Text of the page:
JUG FACE (Movie Review)
Rising above its unfortunate title, Chad Kinkle's Jug Face proves a smart, often terrifying take on demonic forces and the lengths people will go to appease those dark powers. It's an story filled with compelling yet unlikable characters, bizarre cult rituals and angry gods. Jug Face takes more than a few left hand turns and is often head scratching, yet it's an ultimately rewarding film for the viewer.
Jug Face tells the story of a back woods clan that worship an unseen yet powerful creature that lines in “The Pit”. In order to keep the peace with the force, the families need to offer it a human sacrifice from time to time. They choose their victim in an odd fashion. One of the more feeble minded members of the group sees a face in a vision and molds a piece of pottery into the face of the person his mind's eye sees. Whoever's face appear is offered up as a bloody, cut throat sacrifice, and relative peace and prosperity remain intact. However, when the teenaged daughter of the family patriarch finds her face on a jug, she hides it, and all hell breaks loose.
It shouldn't come as a surprise that Jug Face stands out amongst the crowded indie landscape as the film carries an impressive cast and crew pedigree. Jug Face acts as a reunion of sorts of 2011's The Woman. Lucky McKee and Andrew Van Houten serve as producers here and bring back Sean Spillane to contribute to this film's soundtrack as well. Sean Bridgers and Lauren Ashley Carter have major roles as well. (The lovely Carter is quickly becoming the go-to actress for unwanted teen pregnancy borne of incest). Larry Fesseden's turn as the family patriarch almost guarantees Jug Face will be a cut above as he's lent himself to a string of quality indies as an actor, writer, director and guiding hand steering young filmmakers along the right path. More surprising is Sean Young as the domineering, bitter mother. Unrecognizable from her Blade Runner heyday, Young dominates every scene she appears in as a towering and terrifying figure that brokers no dissent and rules her children with an iron will. It's a captivating performance.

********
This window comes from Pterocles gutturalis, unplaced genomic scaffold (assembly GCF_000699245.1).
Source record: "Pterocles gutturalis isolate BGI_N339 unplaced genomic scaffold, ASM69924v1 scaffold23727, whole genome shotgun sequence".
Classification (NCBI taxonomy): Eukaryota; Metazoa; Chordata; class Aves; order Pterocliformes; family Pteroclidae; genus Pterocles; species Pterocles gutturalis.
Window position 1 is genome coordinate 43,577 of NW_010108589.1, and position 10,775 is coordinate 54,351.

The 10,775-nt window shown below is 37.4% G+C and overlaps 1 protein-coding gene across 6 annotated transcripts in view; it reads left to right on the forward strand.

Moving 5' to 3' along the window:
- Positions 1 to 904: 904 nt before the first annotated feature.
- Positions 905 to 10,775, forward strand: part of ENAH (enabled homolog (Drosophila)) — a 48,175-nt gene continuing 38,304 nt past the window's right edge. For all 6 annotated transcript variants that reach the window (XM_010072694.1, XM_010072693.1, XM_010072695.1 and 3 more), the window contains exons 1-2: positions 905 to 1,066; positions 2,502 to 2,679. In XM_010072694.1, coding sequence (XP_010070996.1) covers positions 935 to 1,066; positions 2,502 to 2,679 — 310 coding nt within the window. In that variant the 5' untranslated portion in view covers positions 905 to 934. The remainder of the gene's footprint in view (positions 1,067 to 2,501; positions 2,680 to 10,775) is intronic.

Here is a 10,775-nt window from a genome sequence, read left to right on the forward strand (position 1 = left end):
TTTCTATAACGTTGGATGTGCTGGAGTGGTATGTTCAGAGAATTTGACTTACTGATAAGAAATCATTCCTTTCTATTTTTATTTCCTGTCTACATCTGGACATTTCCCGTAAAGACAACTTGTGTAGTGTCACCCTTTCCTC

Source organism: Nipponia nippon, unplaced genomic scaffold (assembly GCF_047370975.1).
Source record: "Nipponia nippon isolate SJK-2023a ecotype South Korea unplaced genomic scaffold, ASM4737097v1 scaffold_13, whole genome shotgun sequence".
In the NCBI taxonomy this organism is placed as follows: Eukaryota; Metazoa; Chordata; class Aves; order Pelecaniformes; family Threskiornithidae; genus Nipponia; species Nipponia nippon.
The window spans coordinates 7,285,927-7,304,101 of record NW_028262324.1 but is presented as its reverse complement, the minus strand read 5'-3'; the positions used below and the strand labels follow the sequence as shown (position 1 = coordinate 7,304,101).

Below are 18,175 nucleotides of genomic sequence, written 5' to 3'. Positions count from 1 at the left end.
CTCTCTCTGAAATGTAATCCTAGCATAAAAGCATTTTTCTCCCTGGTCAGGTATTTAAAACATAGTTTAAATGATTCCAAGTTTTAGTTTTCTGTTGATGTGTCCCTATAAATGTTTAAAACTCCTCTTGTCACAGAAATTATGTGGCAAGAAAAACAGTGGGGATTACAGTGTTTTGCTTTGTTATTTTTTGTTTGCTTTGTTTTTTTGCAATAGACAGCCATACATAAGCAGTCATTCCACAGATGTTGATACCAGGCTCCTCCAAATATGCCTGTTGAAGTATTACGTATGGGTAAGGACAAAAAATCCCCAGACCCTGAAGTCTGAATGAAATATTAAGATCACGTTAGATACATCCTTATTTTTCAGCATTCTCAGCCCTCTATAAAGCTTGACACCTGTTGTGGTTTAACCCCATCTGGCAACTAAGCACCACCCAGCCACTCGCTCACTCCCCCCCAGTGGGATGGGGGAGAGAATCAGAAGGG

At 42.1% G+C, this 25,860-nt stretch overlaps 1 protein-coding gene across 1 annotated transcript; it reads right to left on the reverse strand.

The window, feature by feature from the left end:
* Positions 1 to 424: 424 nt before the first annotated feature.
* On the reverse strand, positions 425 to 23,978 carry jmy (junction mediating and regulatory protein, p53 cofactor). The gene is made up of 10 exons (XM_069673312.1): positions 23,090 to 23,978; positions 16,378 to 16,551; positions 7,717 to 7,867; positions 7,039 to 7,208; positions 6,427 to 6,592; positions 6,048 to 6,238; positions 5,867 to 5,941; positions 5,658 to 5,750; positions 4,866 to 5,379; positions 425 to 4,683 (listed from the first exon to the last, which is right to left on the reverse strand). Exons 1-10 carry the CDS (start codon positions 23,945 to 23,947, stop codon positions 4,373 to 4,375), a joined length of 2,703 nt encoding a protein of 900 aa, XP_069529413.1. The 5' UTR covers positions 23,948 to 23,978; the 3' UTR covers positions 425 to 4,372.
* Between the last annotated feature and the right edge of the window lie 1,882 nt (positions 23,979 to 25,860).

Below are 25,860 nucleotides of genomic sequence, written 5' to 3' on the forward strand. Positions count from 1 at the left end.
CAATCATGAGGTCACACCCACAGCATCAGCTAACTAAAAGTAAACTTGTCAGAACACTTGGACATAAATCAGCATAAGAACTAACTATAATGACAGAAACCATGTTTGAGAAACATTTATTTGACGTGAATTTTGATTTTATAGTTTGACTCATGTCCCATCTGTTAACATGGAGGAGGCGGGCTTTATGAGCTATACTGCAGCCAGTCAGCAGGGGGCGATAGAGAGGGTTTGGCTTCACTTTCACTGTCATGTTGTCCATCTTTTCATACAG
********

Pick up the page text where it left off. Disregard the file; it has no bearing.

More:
The interactions and depictions of this clan of rubes work especially well. Kinkle never lets the proceedings devolve into full blown mockery of this group. Instead of writing them with a hive mind, which is the easy thing to do when dealing with what amounts to a cult, each of the characters have their own voice and each have their own feelings and reactions to The Pit and what it represents. He also allows very little of the outside world to seep in, keeping the focus on the tight knit group and their odd religion. Make no mistake, these are horrible people, and even Ada-the would be heroine of the film-is capable of heinous acts of betrayal, yet they're equally fascinating due to the resoluteness of their beliefs. While the occasional supernatural aspects of the film fall flat, when Kinkle keeps the focus on Ada and her family or her oddly affecting relationship with the simple minded Dawai (Bridgers playing a role that will look familiar to anyone who watched him in Deadwood) the film works.
Jug Face is the latest in a slew of independent horror features that have crossed my path of late that refuse to be put in a neat little sub genre box and do what's expected of it. Kinkle isn't afraid to take risks and tell a bizarre and twisted story that pays dividends for viewers up to the challenge. Glass Eye Pix involvement means the film should land distribution in the near future, and horror fans clamoring for original content that avoids the “same old same old” would do well to put their money where their mouths are and seek this out at the first opportunity.